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California teacher pension posts low investment return, adds to shortfall

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POSTED July 12, 2012 9:47 p.m.


 

SACRAMENTO  (AP) — California's teacher pension fund earned just a 1.8 percent return from investments this year, a rate that fell well short of expectations and could add to the system's shortfall, officials revealed Thursday.

The expected return for the nation's second-largest public pension system had been 7.5 percent, which was lowered earlier this year from 7.75 percent.

The fund earned the return for the fiscal year that ended June 30, said Christopher Ailman, chief investment officer of the California State Teachers' Retirement System.

"The fact that it's a positive return is nice, but the fact that it's so low ... I'm sure will generate attacks" from public pension critics, Aliman told board members.

The pension fund manages retirement money for more than 600,000 active and retired teachers and has about $64.5 billion in unfunded liabilities. Ailman said the $150 billion fund has been impacted by economic uncertainties worldwide and the swings of the stock market.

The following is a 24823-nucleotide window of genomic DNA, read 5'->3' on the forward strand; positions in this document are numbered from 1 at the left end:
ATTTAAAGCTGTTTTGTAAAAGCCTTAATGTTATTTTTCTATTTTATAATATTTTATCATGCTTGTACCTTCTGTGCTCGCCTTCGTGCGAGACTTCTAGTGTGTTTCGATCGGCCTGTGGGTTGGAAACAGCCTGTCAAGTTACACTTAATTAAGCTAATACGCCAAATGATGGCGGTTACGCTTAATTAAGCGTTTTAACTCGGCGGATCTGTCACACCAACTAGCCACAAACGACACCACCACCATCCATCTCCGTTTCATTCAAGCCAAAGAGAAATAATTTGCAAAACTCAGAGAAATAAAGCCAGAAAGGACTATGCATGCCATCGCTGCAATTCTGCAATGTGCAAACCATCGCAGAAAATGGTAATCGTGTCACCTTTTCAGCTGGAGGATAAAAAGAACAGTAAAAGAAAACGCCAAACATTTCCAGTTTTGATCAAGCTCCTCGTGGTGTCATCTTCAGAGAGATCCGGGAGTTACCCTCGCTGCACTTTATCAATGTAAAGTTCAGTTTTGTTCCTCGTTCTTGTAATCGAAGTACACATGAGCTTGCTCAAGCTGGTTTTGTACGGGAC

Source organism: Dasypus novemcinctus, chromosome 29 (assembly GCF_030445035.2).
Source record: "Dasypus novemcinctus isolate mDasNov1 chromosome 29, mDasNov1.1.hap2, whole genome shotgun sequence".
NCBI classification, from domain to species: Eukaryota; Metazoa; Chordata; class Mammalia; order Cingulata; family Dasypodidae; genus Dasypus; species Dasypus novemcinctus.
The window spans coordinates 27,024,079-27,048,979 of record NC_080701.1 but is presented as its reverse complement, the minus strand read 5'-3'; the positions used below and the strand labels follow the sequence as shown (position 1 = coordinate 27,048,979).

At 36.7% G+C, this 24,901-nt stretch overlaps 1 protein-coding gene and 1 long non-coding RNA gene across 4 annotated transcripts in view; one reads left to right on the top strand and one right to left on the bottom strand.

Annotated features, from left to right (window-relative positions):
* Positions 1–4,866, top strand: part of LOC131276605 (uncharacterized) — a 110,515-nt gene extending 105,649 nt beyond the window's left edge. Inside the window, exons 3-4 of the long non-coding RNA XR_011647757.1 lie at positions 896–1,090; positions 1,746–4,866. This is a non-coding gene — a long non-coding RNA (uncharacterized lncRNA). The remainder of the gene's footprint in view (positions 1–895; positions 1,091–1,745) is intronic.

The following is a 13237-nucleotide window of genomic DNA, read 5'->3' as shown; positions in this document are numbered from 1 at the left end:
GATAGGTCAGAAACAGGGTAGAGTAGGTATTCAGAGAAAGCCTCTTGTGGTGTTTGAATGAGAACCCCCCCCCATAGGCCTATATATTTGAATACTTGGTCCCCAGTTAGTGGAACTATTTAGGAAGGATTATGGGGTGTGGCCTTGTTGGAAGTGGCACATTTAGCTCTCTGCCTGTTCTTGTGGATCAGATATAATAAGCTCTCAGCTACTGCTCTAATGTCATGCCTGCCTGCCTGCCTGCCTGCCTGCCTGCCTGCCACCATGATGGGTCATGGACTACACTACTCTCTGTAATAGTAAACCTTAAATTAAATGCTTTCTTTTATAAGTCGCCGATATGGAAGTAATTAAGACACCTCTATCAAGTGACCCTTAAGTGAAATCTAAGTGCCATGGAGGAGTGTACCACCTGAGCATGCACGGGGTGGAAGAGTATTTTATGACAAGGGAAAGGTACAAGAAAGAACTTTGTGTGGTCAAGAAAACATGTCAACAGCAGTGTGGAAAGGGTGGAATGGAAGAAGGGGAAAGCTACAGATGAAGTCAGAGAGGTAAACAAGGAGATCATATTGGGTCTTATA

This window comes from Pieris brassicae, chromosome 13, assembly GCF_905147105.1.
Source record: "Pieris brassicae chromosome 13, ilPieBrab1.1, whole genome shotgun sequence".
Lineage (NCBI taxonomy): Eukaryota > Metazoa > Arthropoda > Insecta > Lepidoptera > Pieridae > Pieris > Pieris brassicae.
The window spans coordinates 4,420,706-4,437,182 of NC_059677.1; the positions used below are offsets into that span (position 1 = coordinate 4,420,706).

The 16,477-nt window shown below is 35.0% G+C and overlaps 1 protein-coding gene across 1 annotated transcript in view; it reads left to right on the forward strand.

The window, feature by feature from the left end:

He urged the board not to focus too much on returns from a single year. During the past 20 years, the fund has met its expected return rate of 7.5 percent, he said.

Currently, taxpayers are on the hook for billions of dollars in pension and health care benefits promised to public workers when they retire. The state said pension contributions accounted for 2.4 percent of state spending in 2006. It's expected to reach 3.9 percent of this year's $91.3 billion budget.

Gov. Jerry Brown and Democratic lawmakers have not been able to strike a deal on pension reform. Talks will continue after lawmakers return from a monthlong recess next month.

Brown, a Democrat, issued a comprehensive proposal last fall that focused on raising the retirement age to match Social Security and moving new workers to a hybrid system in which defined benefits are combined with a 401(k)-style plan widely used in the private sector.

Lawmakers said they want to allow workers to retire before age 67 with reduced benefits. They are refusing the governor's call for a defined contribution plan that places some of the risk on employees.

The California Public Employees Retirement System, the nation's largest public pension fund, runs a $228.5 billion pension system for more than 1.6 million state employees, school employees and local government workers. The system has an unfunded liability of around $85 billion.

That fund is expected to release its fiscal year earnings next week.

 

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